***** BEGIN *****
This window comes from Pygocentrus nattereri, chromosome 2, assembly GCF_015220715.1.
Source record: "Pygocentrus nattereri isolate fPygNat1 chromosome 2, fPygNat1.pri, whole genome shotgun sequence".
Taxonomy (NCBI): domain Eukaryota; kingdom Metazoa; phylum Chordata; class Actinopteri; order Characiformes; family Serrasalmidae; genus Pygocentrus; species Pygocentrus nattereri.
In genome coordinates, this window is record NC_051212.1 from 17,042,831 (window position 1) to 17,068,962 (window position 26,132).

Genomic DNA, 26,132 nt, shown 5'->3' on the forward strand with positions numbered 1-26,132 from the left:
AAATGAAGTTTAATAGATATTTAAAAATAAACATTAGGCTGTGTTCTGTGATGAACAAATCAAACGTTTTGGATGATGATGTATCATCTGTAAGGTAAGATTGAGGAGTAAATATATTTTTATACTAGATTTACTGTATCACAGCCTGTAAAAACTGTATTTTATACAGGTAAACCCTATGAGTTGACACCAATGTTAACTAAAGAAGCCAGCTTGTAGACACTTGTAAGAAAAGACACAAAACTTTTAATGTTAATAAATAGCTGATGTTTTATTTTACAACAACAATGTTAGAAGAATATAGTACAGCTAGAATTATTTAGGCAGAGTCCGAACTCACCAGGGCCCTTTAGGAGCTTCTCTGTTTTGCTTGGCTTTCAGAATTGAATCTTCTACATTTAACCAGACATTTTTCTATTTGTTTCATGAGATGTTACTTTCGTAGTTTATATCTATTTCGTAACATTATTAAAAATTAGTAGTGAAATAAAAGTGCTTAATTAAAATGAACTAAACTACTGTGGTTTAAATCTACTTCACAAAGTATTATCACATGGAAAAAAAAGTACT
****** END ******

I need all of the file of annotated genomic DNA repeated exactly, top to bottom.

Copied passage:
This window comes from Pygocentrus nattereri, chromosome 2, assembly GCF_015220715.1.
Source record: "Pygocentrus nattereri isolate fPygNat1 chromosome 2, fPygNat1.pri, whole genome shotgun sequence".
Taxonomy (NCBI): domain Eukaryota; kingdom Metazoa; phylum Chordata; class Actinopteri; order Characiformes; family Serrasalmidae; genus Pygocentrus; species Pygocentrus nattereri.
In genome coordinates, this window is record NC_051212.1 from 17,042,831 (window position 1) to 17,068,962 (window position 26,132).

Genomic DNA, 26,132 nt, shown 5'->3' on the forward strand with positions numbered 1-26,132 from the left:
AAATGAAGTTTAATAGATATTTAAAAATAAACATTAGGCTGTGTTCTGTGATGAACAAATCAAACGTTTTGGATGATGATGTATCATCTGTAAGGTAAGATTGAGGAGTAAATATATTTTTATACTAGATTTACTGTATCACAGCCTGTAAAAACTGTATTTTATACAGGTAAACCCTATGAGTTGACACCAATGTTAACTAAAGAAGCCAGCTTGTAGACACTTGTAAGAAAAGACACAAAACTTTTAATGTTAATAAATAGCTGATGTTTTATTTTACAACAACAATGTTAGAAGAATATAGTACAGCTAGAATTATTTAGGCAGAGTCCGAACTCACCAGGGCCCTTTAGGAGCTTCTCTGTTTTGCTTGGCTTTCAGAATTGAATCTTCTACATTTAACCAGACATTTTTCTATTTGTTTCATGAGATGTTACTTTCGTAGTTTATATCTATTTCGTAACATTATTAAAAATTAGTAGTGAAATAAAAGTGCTTAATTAAAATGAACTAAACTACTGTGGTTTAAATCTACTTCACAAAGTATTATCACATGGAAAAAAAAGTACT